* This list does not include the packing of items and furniture and the determination of what is being given to goodwill or other family members, thrown away, potentially sold at a yard sale or to a consignment shop and/or moved to the new house as these efforts are part of the overall and ongoing moving out process.
Posted on January 19, 2011
I was with a buyer client last week, and we were touring a house that had not necessarily been lovingly well-maintained and was full of “stuff,” for lack of a better word. After taking in the state of the home’s interior, she asked me if she were to buy the house would it be clean. In response to her question, I promptly mentioned the term, “Broom Clean,” which is the condition in which sellers are required to leave their homes when the closing takes place.
It is clearly stated in the Purchase and Sale (P&S) Agreement – which is generally signed two weeks after the offer has been accepted and within which time the home inspection has taken place – that “the Seller shall deliver possession of the Premises in broom clean condition, free of all debris, personal effects and other tangible items which are not sold to Buyer or left on the Premises with Buyer’s prior written permission.” I just took this language verbatim from one of my recent P&S agreements, but as I read it over, it sounds pretty general to me – in other words, open to interpretation. And this is exactly what happens, which is what I then said to my client. Some sellers take the concept of “broom clean” to an extreme. Not only do they remove everything from the premises, but they hire cleaners to clean every surface, cabinet, drawer, etc. If you are buying this particular seller’s house, then it is your lucky day.
What tends to happen most of the time, however, is that the sellers remove their items – or the majority of them – but don’t do a deep clean of the interior. And so I usually find that my buyer clients either do the deep clean themselves or they hire someone to do it. And then other times, there are sellers who do not remove everything thinking that some items “go with the house” especially since those items were there when they bought the house. Some of these items* might be extra floor tiles, leftover wallpaper segments or carpet remnants. This is why the walk-through is essential. The walk-through usually takes place the day before or the morning of the closing; in essence, whenever the seller has moved out. This is the buyer’s chance to tour the property and make sure the premises are in “broom clean” condition. If the property is not in “broom clean” condition, then the seller needs to remedy the situation, which can mean multiple trips to the dump with car loads of boxes, small rugs, doormats, mirrors and more.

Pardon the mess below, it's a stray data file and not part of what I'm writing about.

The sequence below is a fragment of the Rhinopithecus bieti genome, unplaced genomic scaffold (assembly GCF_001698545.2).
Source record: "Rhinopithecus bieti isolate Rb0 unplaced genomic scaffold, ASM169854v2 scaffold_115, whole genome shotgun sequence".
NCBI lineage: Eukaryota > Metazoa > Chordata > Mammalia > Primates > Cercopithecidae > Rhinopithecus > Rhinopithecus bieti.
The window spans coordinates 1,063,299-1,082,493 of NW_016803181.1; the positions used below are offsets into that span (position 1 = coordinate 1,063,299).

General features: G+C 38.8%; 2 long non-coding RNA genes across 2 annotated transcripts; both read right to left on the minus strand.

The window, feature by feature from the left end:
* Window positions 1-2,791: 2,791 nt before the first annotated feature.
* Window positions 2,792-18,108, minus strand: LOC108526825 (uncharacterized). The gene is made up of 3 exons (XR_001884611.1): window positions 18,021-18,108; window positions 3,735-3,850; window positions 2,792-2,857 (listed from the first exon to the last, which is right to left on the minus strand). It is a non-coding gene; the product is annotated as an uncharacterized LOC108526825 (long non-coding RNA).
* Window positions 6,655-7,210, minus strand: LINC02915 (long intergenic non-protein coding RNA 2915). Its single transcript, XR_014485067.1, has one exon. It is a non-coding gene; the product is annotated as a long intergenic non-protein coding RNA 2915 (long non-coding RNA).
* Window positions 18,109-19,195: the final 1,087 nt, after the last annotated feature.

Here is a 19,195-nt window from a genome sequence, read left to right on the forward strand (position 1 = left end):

The bottom line is that it all usually works out in the long-run, but the term “broom clean” is subjective enough that sometimes it can throw a curveball into the closing process at the last minute. Has anything like this happened to you when you have bought or sold? I can’t wait to hear….
*Paint is another item but because it is considered a hazardous waste, the buyers and sellers generally have a conversation about what to do with the non-empty paint cans prior to the closing. Some buyers want the paint cans to stay so they can do touch-up painting; others do not.